It is hard, because it requires a personal revolution. A personal “detox” of everything that has been holding us back from being our greatest expression here on Earth. And as we all know, detox symptoms aren’t always easy. As we open our hearts, our egos might tell us it is unsafe. As we think about being generous and giving, our egos might scream, “What’s in it for me?” As we seek to collaborate with and help one another, our egos might sense a threat to their own “success.” As we choose to be fully authentic and true to our calling, our egos might fear there won’t be anybody to catch us “on the other side.” That is because a sense of scarcity, lack, and “not enoughness” has been drilled into our skulls by a culture that runs on the glamorization of superficiality and lies. A culture that pits us against ourselves and each other.
But haven’t we noticed how even some of the most successful, popular, respected, and validated individuals on earth end up ridden with anxiety, depression, and a deep loneliness of the spirit? Perhaps this is a cue that self-maximization — at the expense of a sense of community with our larger human family — isn’t what we truly desire. Maybe we are wired for connection. Maybe we are wired “for each other.”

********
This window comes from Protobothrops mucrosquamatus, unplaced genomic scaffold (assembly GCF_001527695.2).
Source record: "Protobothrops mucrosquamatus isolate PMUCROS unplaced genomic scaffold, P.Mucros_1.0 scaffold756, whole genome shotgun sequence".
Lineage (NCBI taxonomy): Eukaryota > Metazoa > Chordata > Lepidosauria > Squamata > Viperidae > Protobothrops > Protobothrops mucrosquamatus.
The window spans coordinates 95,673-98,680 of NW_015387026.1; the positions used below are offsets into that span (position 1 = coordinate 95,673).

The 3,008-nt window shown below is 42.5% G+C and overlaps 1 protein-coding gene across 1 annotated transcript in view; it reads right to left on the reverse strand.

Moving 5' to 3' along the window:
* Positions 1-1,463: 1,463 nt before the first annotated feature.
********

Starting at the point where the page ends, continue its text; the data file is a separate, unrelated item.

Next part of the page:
” ‘We’ve adopted a toxic philosophy that shapes our society: To the winner belongs the spoils.’ The idea that if you don’t win, you’re going to lose. You’re going to starve. Your kids aren’t going to eat. It’s not going to be your world, it’s going to be the winner’s world. And that’s exactly why we have the world that we have. But as parents, would we tell our children that if one of them succeeds, the other would starve? Would any parent do that to their children? No, because they are a family. At what point does the human family stop being a family?”
– Tom Shadyac
This all may sound fluffy, cliché, or naive, but I am pretty sure that as young children — before we got indoctrinated into “toughening up” and trampling over others to get ahead and find security — we just wanted love. We just wanted to share and rejoice in the community of our own family. We just wanted to play, express ourselves, love and care for one another. We felt a deep resonance with our interconnection that got twisted and severed along the way. Obviously, the world isn’t short of dysfunctional families, challenges, and influences that kick the softies, givers, and lovers out of us all. But really, these influences just added layers of pretence, beliefs, and defence mechanisms over what we have always been and yearned for.
So who is going to be the brave one and put their mask down first? It doesn’t really matter who; it really only matters if you will. Because, well… (not to add any pressure or anything) the entire world would rejoice in your light.
“Whether you accept it or not, each life is linked to all life. Your thoughts, words and actions create a ripple effect; much like a stone thrown into a pond. The quality of that ripple effect… is your legacy.”